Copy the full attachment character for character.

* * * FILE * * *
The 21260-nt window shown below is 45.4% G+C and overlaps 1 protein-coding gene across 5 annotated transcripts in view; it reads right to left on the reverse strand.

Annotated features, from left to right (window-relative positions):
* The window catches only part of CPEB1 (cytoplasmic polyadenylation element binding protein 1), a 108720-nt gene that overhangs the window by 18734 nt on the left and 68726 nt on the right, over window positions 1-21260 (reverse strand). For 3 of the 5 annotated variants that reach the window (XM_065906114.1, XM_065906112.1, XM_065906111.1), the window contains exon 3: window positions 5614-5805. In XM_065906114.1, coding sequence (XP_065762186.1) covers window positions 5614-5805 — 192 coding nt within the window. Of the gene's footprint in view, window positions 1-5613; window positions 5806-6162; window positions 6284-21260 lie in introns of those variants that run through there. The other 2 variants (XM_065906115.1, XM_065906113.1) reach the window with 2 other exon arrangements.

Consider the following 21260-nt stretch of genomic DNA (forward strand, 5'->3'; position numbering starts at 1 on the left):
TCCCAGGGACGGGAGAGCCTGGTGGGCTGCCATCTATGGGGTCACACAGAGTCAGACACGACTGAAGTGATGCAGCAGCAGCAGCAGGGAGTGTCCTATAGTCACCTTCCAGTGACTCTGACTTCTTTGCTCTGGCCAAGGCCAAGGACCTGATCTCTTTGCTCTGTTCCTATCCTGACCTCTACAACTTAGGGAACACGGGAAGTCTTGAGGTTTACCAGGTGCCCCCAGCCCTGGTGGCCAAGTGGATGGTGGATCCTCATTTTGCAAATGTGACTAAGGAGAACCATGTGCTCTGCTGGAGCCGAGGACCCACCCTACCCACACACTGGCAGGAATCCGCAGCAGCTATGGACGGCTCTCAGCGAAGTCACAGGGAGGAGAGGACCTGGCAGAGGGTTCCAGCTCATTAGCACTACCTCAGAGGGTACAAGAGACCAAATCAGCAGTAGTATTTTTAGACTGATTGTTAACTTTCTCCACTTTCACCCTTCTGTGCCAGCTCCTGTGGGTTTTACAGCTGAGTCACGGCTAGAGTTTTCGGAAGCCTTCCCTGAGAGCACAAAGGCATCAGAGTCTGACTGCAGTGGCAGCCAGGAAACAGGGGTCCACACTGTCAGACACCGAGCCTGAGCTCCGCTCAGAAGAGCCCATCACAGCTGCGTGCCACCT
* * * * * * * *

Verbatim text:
The 21260-nt window shown below is 45.4% G+C and overlaps 1 protein-coding gene across 5 annotated transcripts in view; it reads right to left on the reverse strand.

Annotated features, from left to right (window-relative positions):
* The window catches only part of CPEB1 (cytoplasmic polyadenylation element binding protein 1), a 108720-nt gene that overhangs the window by 18734 nt on the left and 68726 nt on the right, over window positions 1-21260 (reverse strand). For 3 of the 5 annotated variants that reach the window (XM_065906114.1, XM_065906112.1, XM_065906111.1), the window contains exon 3: window positions 5614-5805. In XM_065906114.1, coding sequence (XP_065762186.1) covers window positions 5614-5805 — 192 coding nt within the window. Of the gene's footprint in view, window positions 1-5613; window positions 5806-6162; window positions 6284-21260 lie in introns of those variants that run through there. The other 2 variants (XM_065906115.1, XM_065906113.1) reach the window with 2 other exon arrangements.

Consider the following 21260-nt stretch of genomic DNA (forward strand, 5'->3'; position numbering starts at 1 on the left):
TCCCAGGGACGGGAGAGCCTGGTGGGCTGCCATCTATGGGGTCACACAGAGTCAGACACGACTGAAGTGATGCAGCAGCAGCAGCAGGGAGTGTCCTATAGTCACCTTCCAGTGACTCTGACTTCTTTGCTCTGGCCAAGGCCAAGGACCTGATCTCTTTGCTCTGTTCCTATCCTGACCTCTACAACTTAGGGAACACGGGAAGTCTTGAGGTTTACCAGGTGCCCCCAGCCCTGGTGGCCAAGTGGATGGTGGATCCTCATTTTGCAAATGTGACTAAGGAGAACCATGTGCTCTGCTGGAGCCGAGGACCCACCCTACCCACACACTGGCAGGAATCCGCAGCAGCTATGGACGGCTCTCAGCGAAGTCACAGGGAGGAGAGGACCTGGCAGAGGGTTCCAGCTCATTAGCACTACCTCAGAGGGTACAAGAGACCAAATCAGCAGTAGTATTTTTAGACTGATTGTTAACTTTCTCCACTTTCACCCTTCTGTGCCAGCTCCTGTGGGTTTTACAGCTGAGTCACGGCTAGAGTTTTCGGAAGCCTTCCCTGAGAGCACAAAGGCATCAGAGTCTGACTGCAGTGGCAGCCAGGAAACAGGGGTCCACACTGTCAGACACCGAGCCTGAGCTCCGCTCAGAAGAGCCCATCACAGCTGCGTGCCACCT